The Mishna is such a seminal work that it inspired not one, but two Talmuds. When we refer to “the Talmud,” we generally mean the Talmud Bavli, which was composed in Babylonia. There is, however, a second Talmud: the Talmud Yerushalmi (the Jerusalem Talmud, also known as the Talmud of Eretz Yisrael). Learning the Talmud Yerushalmi can be an experience very different from learning the Bavli.
Both Talmuds follow the Mishna, though there are some minor differences in the text and in the order of material. The gemara portion of the Yerushalmi, however, is quite different from the Bavli in terms of content and style. For starters, while each Talmud is written in Aramaic, they use different dialects; the Bavli is written in Eastern Aramaic while the Yerushalmi uses Western Aramaic.
The Yerushalmi is frequently acknowledged as being more concise than the Bavli, eschewing the lengthy debates that make up a large portion of the Babylonian Talmud. The Jerusalem Talmud does contain more narrative portions than the Bavli.
Because of frequent commerce between the Jewish centers in Israel and the exile, sages from each population appear in both Talmuds. It is not surprising, however, that the Bavli more frequently cites Babylonian authorities, while the Yerushalmi focuses more heavily on the rabbis of Eretz Yisrael.
The Bavli is universally considered the more authoritative work. Typically credited to Rabbi Yochanan, the Yerushalmi was completed about 150 years before the Bavli, giving Ravina and Rav Ashi (editors of the Bavli) the advantage of familiarity with the Yerushalmi’s content when compiling their magnum opus.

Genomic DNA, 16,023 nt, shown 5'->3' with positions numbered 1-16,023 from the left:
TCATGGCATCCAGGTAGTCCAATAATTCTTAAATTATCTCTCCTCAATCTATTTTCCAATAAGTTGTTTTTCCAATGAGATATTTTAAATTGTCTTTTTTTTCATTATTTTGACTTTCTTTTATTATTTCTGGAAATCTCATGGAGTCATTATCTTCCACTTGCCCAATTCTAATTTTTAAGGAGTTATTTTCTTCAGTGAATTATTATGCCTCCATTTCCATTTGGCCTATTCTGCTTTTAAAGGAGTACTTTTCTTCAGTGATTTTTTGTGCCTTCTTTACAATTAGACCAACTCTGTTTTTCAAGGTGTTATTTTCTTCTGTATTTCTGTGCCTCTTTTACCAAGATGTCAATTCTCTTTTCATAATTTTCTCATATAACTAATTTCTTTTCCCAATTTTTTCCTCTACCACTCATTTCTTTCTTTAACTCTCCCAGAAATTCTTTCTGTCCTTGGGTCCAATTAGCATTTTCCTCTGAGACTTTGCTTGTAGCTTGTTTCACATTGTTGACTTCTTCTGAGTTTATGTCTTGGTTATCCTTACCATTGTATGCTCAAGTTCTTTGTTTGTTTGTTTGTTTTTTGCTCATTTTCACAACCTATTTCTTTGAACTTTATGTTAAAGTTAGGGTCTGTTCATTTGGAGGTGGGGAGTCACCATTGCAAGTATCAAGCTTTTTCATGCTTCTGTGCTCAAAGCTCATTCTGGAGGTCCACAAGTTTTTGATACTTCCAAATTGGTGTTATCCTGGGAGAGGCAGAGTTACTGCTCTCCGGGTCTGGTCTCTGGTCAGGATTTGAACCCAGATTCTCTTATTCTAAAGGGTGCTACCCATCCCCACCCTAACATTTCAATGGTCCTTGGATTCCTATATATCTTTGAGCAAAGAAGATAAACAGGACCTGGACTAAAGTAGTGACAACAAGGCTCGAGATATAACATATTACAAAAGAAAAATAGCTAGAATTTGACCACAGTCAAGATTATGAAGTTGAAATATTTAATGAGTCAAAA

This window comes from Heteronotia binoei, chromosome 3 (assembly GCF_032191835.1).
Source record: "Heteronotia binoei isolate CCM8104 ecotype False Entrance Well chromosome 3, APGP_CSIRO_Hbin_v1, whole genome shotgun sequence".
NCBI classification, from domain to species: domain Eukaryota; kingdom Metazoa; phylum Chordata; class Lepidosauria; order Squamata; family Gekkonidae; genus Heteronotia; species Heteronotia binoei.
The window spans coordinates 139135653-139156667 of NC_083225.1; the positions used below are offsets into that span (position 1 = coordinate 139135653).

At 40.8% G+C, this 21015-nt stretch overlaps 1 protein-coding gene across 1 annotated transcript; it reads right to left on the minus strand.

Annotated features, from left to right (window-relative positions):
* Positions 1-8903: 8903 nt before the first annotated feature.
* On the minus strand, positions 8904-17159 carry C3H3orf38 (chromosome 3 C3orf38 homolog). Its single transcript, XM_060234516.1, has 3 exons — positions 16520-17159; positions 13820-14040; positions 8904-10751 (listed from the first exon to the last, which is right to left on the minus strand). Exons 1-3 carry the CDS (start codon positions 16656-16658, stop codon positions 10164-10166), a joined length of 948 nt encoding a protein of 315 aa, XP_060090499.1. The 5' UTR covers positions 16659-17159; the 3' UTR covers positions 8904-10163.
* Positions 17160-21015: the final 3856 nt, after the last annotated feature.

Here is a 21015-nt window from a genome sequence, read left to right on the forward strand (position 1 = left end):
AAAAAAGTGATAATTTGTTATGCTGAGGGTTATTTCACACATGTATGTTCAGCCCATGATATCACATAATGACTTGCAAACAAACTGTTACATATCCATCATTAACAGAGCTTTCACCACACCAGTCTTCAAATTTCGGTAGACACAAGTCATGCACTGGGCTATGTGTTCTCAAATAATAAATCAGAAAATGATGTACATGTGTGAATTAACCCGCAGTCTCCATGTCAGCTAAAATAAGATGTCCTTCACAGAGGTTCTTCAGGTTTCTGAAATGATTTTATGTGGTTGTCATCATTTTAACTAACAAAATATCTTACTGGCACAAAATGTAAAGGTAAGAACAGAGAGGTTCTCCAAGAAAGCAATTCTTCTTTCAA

Since learning the Talmud Yerushalmi is a unique experience, how can you get in on it, you ask? Great question! Rabbi Yosef Grossman offers an OU Torah series on Talmud Yerushalmi, which is currently learning through tractate Sanhedrin. However, tractate Brachos has already been completed in its entirety, comprising 95 shiurim.
If you learn Rabbi Grossman’s Talmud Yerushalmi shiurim on Brachos daf yomi (one per day), you will complete an entire tractate of Yerushalmi in just over three months – quite the accomplishment! (Of course, you can study the material every other day, once a week, or however you like and still have the same accomplishment but somehow “The 22-Month Yerushalmi Challenge” doesn’t have quite the same ring to it!)
So what do you say? Ready for a new Torah-study experience? If so, start your journey with Brachos 1!